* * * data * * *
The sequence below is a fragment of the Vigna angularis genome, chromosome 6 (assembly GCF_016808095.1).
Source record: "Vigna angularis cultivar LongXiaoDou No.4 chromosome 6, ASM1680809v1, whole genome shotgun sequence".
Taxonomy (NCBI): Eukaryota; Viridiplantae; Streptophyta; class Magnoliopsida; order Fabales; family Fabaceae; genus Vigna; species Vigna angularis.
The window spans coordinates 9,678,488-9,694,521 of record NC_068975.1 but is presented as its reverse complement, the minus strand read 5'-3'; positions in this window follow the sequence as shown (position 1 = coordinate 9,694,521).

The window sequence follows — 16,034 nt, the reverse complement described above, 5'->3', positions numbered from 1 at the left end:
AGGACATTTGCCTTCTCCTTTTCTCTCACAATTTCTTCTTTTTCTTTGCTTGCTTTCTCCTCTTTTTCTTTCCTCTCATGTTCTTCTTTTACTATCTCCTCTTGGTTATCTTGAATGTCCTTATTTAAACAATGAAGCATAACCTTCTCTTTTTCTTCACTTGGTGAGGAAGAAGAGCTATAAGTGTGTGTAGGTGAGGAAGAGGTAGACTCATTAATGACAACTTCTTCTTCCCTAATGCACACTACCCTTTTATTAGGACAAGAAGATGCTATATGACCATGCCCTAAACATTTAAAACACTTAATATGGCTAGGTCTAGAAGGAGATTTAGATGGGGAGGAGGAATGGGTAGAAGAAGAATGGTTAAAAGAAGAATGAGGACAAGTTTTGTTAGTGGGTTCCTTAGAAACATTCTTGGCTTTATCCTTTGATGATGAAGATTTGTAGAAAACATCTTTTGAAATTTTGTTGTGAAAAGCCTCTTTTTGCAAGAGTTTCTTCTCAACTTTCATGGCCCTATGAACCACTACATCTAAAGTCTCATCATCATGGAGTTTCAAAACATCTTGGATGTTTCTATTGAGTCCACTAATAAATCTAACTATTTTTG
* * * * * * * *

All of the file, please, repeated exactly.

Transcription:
The sequence below is a fragment of the Vigna angularis genome, chromosome 6 (assembly GCF_016808095.1).
Source record: "Vigna angularis cultivar LongXiaoDou No.4 chromosome 6, ASM1680809v1, whole genome shotgun sequence".
Taxonomy (NCBI): Eukaryota; Viridiplantae; Streptophyta; class Magnoliopsida; order Fabales; family Fabaceae; genus Vigna; species Vigna angularis.
The window spans coordinates 9,678,488-9,694,521 of record NC_068975.1 but is presented as its reverse complement, the minus strand read 5'-3'; positions in this window follow the sequence as shown (position 1 = coordinate 9,694,521).

The window sequence follows — 16,034 nt, the reverse complement described above, 5'->3', positions numbered from 1 at the left end:
AGGACATTTGCCTTCTCCTTTTCTCTCACAATTTCTTCTTTTTCTTTGCTTGCTTTCTCCTCTTTTTCTTTCCTCTCATGTTCTTCTTTTACTATCTCCTCTTGGTTATCTTGAATGTCCTTATTTAAACAATGAAGCATAACCTTCTCTTTTTCTTCACTTGGTGAGGAAGAAGAGCTATAAGTGTGTGTAGGTGAGGAAGAGGTAGACTCATTAATGACAACTTCTTCTTCCCTAATGCACACTACCCTTTTATTAGGACAAGAAGATGCTATATGACCATGCCCTAAACATTTAAAACACTTAATATGGCTAGGTCTAGAAGGAGATTTAGATGGGGAGGAGGAATGGGTAGAAGAAGAATGGTTAAAAGAAGAATGAGGACAAGTTTTGTTAGTGGGTTCCTTAGAAACATTCTTGGCTTTATCCTTTGATGATGAAGATTTGTAGAAAACATCTTTTGAAATTTTGTTGTGAAAAGCCTCTTTTTGCAAGAGTTTCTTCTCAACTTTCATGGCCCTATGAACCACTACATCTAAAGTCTCATCATCATGGAGTTTCAAAACATCTTGGATGTTTCTATTGAGTCCACTAATAAATCTAACTATTTTTG